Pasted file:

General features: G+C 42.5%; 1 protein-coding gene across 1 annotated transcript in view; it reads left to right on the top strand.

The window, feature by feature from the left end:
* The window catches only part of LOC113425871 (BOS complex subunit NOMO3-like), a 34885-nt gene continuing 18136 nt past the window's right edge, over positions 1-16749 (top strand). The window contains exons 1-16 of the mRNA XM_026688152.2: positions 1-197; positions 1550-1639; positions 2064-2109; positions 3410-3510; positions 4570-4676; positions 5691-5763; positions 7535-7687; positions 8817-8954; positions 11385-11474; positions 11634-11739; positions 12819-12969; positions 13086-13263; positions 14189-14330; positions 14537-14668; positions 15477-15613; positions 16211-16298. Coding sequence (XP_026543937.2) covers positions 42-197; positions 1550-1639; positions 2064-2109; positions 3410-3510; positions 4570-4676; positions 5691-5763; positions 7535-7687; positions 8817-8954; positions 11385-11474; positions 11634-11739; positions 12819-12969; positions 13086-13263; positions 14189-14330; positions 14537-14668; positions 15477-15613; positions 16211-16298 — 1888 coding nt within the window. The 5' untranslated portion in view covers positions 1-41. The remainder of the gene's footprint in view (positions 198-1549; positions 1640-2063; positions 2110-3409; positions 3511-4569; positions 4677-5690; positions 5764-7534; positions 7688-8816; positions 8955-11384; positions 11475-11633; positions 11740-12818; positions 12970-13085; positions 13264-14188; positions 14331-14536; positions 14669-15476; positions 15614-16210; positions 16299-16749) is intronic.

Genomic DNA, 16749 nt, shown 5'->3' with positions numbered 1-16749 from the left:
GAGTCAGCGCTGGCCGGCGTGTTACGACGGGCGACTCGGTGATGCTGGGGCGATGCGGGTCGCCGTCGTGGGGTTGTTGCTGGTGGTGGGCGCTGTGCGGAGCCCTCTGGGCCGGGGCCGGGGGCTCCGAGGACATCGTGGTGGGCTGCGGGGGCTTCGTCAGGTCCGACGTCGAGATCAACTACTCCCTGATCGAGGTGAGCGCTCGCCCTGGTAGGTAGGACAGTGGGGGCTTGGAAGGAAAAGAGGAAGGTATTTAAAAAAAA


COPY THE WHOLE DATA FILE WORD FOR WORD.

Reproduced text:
General features: G+C 42.5%; 1 protein-coding gene across 1 annotated transcript in view; it reads left to right on the top strand.

The window, feature by feature from the left end:
* The window catches only part of LOC113425871 (BOS complex subunit NOMO3-like), a 34885-nt gene continuing 18136 nt past the window's right edge, over positions 1-16749 (top strand). The window contains exons 1-16 of the mRNA XM_026688152.2: positions 1-197; positions 1550-1639; positions 2064-2109; positions 3410-3510; positions 4570-4676; positions 5691-5763; positions 7535-7687; positions 8817-8954; positions 11385-11474; positions 11634-11739; positions 12819-12969; positions 13086-13263; positions 14189-14330; positions 14537-14668; positions 15477-15613; positions 16211-16298. Coding sequence (XP_026543937.2) covers positions 42-197; positions 1550-1639; positions 2064-2109; positions 3410-3510; positions 4570-4676; positions 5691-5763; positions 7535-7687; positions 8817-8954; positions 11385-11474; positions 11634-11739; positions 12819-12969; positions 13086-13263; positions 14189-14330; positions 14537-14668; positions 15477-15613; positions 16211-16298 — 1888 coding nt within the window. The 5' untranslated portion in view covers positions 1-41. The remainder of the gene's footprint in view (positions 198-1549; positions 1640-2063; positions 2110-3409; positions 3511-4569; positions 4677-5690; positions 5764-7534; positions 7688-8816; positions 8955-11384; positions 11475-11633; positions 11740-12818; positions 12970-13085; positions 13264-14188; positions 14331-14536; positions 14669-15476; positions 15614-16210; positions 16299-16749) is intronic.

Genomic DNA, 16749 nt, shown 5'->3' with positions numbered 1-16749 from the left:
GAGTCAGCGCTGGCCGGCGTGTTACGACGGGCGACTCGGTGATGCTGGGGCGATGCGGGTCGCCGTCGTGGGGTTGTTGCTGGTGGTGGGCGCTGTGCGGAGCCCTCTGGGCCGGGGCCGGGGGCTCCGAGGACATCGTGGTGGGCTGCGGGGGCTTCGTCAGGTCCGACGTCGAGATCAACTACTCCCTGATCGAGGTGAGCGCTCGCCCTGGTAGGTAGGACAGTGGGGGCTTGGAAGGAAAAGAGGAAGGTATTTAAAAAAAA